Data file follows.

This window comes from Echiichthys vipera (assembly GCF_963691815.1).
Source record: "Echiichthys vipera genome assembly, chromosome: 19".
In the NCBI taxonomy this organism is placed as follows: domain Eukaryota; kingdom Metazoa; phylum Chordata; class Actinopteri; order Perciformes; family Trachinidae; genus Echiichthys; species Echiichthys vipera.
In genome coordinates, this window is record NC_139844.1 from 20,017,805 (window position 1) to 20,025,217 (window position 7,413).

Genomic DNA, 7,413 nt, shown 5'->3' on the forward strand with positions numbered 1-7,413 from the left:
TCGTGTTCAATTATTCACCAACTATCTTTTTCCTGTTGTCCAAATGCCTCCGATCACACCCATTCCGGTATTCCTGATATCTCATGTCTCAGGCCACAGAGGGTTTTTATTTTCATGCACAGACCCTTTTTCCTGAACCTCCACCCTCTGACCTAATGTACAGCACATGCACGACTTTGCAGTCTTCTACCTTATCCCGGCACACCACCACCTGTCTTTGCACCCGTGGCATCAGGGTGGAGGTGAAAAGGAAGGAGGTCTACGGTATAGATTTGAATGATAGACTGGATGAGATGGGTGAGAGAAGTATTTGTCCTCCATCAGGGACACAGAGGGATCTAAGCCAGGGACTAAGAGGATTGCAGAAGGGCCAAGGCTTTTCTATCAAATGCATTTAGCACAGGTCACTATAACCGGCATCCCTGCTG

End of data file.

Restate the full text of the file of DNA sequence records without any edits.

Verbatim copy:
This window comes from Echiichthys vipera (assembly GCF_963691815.1).
Source record: "Echiichthys vipera genome assembly, chromosome: 19".
In the NCBI taxonomy this organism is placed as follows: domain Eukaryota; kingdom Metazoa; phylum Chordata; class Actinopteri; order Perciformes; family Trachinidae; genus Echiichthys; species Echiichthys vipera.
In genome coordinates, this window is record NC_139844.1 from 20,017,805 (window position 1) to 20,025,217 (window position 7,413).

Genomic DNA, 7,413 nt, shown 5'->3' on the forward strand with positions numbered 1-7,413 from the left:
TCGTGTTCAATTATTCACCAACTATCTTTTTCCTGTTGTCCAAATGCCTCCGATCACACCCATTCCGGTATTCCTGATATCTCATGTCTCAGGCCACAGAGGGTTTTTATTTTCATGCACAGACCCTTTTTCCTGAACCTCCACCCTCTGACCTAATGTACAGCACATGCACGACTTTGCAGTCTTCTACCTTATCCCGGCACACCACCACCTGTCTTTGCACCCGTGGCATCAGGGTGGAGGTGAAAAGGAAGGAGGTCTACGGTATAGATTTGAATGATAGACTGGATGAGATGGGTGAGAGAAGTATTTGTCCTCCATCAGGGACACAGAGGGATCTAAGCCAGGGACTAAGAGGATTGCAGAAGGGCCAAGGCTTTTCTATCAAATGCATTTAGCACAGGTCACTATAACCGGCATCCCTGCTG